Geert Hofstede and Michael Bond’s framework states that cultures vary according to 5 dimensions. A Chinese can easily accept his life’s circumstance more than an American. Not questioning why one is poor and distancing one from things he knows is impossible to acquire. It also illustrates the different roles of men and women in some cultures. Most countries in Asia are patriarchal in nature, therefore men are given more importance that women, similarly Fons Trompenaars and Charles Hampden-Turner’s framework analyzes the importance of status ascribed or achieved eminent in some countries.
In South Korea, for example, a younger man cannot drink his wine until the oldest person in the table drinks his first. Such behavior is considered an insult to the older man. A man and a woman having the same position in a Korean company may not have the same opportunity for promotion where as the man will be given more consideration. Living things to chance and believing in destiny is a part of culture as opposed to avoiding uncertainties according to Hofstede and Bond.
Kissing a loved one in public is a normal behavior in a western country but in others it is offensive. As illustrated in Richard Gesteland’s framework, culture is based on time flexibility, ability to express emotions and following formalities. Meeting a client on time in the U. S. matters but in the Philippines it is considered normal to be late for an hour.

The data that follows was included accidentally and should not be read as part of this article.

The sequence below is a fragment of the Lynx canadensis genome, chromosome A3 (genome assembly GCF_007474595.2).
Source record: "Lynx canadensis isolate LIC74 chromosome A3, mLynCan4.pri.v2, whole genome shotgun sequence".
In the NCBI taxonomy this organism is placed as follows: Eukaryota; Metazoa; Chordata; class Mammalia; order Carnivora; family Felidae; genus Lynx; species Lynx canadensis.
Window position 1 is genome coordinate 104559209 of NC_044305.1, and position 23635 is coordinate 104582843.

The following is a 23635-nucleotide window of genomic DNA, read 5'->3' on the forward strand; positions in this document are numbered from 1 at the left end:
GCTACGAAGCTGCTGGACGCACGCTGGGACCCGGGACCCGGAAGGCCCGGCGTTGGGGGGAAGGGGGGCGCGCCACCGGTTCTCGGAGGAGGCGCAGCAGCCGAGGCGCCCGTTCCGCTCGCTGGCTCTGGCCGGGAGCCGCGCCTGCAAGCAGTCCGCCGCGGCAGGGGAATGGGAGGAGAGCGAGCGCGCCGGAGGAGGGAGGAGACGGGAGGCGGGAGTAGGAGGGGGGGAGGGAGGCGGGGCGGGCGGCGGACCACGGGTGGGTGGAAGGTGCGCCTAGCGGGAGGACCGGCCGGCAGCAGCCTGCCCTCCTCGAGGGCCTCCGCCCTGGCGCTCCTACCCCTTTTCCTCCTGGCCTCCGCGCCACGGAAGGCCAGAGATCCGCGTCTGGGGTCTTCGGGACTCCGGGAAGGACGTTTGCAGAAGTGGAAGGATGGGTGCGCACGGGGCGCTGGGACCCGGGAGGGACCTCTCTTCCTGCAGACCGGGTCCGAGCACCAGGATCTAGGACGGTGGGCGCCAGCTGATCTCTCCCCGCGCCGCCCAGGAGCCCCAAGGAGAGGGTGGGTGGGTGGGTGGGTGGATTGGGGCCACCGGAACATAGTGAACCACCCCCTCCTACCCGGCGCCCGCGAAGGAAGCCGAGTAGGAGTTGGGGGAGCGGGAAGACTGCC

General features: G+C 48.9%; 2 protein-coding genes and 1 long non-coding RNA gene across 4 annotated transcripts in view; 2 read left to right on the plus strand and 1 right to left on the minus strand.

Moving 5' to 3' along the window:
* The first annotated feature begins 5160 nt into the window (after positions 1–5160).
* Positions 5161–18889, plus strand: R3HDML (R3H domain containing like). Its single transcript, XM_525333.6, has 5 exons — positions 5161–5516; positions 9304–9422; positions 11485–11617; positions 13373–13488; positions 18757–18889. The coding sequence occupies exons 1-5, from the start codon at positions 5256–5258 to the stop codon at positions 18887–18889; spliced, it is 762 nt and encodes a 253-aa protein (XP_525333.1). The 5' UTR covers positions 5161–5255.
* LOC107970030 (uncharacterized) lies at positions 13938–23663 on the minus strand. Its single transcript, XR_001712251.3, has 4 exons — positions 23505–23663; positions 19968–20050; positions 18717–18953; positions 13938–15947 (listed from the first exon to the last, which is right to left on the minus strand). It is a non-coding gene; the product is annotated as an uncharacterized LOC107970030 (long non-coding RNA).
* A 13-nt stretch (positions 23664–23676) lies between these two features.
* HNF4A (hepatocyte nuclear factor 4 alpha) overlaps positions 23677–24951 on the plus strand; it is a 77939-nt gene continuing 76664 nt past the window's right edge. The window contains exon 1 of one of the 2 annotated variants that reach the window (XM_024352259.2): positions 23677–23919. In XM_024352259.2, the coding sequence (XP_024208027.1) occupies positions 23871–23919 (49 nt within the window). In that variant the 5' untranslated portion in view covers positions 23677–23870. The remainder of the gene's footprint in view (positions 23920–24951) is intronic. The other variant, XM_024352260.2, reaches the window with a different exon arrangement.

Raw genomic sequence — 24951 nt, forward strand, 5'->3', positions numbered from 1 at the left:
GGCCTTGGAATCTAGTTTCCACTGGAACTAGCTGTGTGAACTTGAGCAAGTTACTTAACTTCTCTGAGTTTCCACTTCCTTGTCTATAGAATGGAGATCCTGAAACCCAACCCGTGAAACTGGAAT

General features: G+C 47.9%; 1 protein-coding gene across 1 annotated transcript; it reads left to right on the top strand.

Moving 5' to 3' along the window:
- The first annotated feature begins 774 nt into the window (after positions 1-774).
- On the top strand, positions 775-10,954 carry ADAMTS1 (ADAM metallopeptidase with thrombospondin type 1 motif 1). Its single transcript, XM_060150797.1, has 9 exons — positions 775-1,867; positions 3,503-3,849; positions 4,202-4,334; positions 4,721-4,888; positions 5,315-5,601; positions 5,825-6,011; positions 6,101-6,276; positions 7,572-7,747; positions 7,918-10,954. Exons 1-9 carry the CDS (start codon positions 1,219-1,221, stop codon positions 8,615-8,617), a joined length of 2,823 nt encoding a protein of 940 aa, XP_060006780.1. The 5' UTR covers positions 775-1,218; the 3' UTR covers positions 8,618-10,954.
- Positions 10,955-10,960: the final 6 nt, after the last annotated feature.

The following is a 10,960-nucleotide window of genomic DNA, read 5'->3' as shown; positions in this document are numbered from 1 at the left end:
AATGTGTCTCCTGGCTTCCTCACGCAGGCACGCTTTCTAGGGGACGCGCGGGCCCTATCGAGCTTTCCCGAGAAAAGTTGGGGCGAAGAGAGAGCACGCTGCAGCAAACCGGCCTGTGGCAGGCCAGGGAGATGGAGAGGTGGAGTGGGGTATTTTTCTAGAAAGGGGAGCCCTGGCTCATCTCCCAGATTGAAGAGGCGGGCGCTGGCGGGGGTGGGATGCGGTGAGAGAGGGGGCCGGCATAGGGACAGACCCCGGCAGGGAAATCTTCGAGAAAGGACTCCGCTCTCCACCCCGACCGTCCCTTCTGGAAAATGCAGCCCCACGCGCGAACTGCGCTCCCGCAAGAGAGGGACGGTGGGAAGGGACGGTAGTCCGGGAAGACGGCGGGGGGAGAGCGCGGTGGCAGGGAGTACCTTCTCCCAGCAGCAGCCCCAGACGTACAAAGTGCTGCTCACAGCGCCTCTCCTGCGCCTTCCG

In the business world knowing your client is the first step in closing a deal for client satisfaction is given utmost priority in any industry. Although they have varying opinions and generalizations as to the behavioral changes and to where decision making lies, whether one culture is strongly governed by traditions or attachments, gender or affinity, all five scholars agree that knowing the nature of a client’s culture and its influences is crucial to a business’ success.
Therefore if it requires businessmen to don a turban and take the heat just to ensure that the partnership with an Arab oil company will push through or fight in a judo match to ink a deal with a Japanese software manufacturer, they would be wise to do so if they want to see they business relationship to prosper. Conclusion The world is getting smaller everyday. Globalization is no longer a thing described in books or discussed as inevitable for it is “now”. What used to be on top in business is now obsolete and what used to be only a dream is household name.
Communication is being on track and having an open understanding to different cultures is one way of achieving effective communication. More than learning another language, one needs to know why different cultures think and react differently to a given situation. Emotions maybe universal but showing emotions are not. Dealing effectively with people begins in accepting and respecting their culture.
Thomas Lenartowicz & Kendall Roth, A Framework to Culture Assessment. Journal of International Business Studies, vol. 30, 1999
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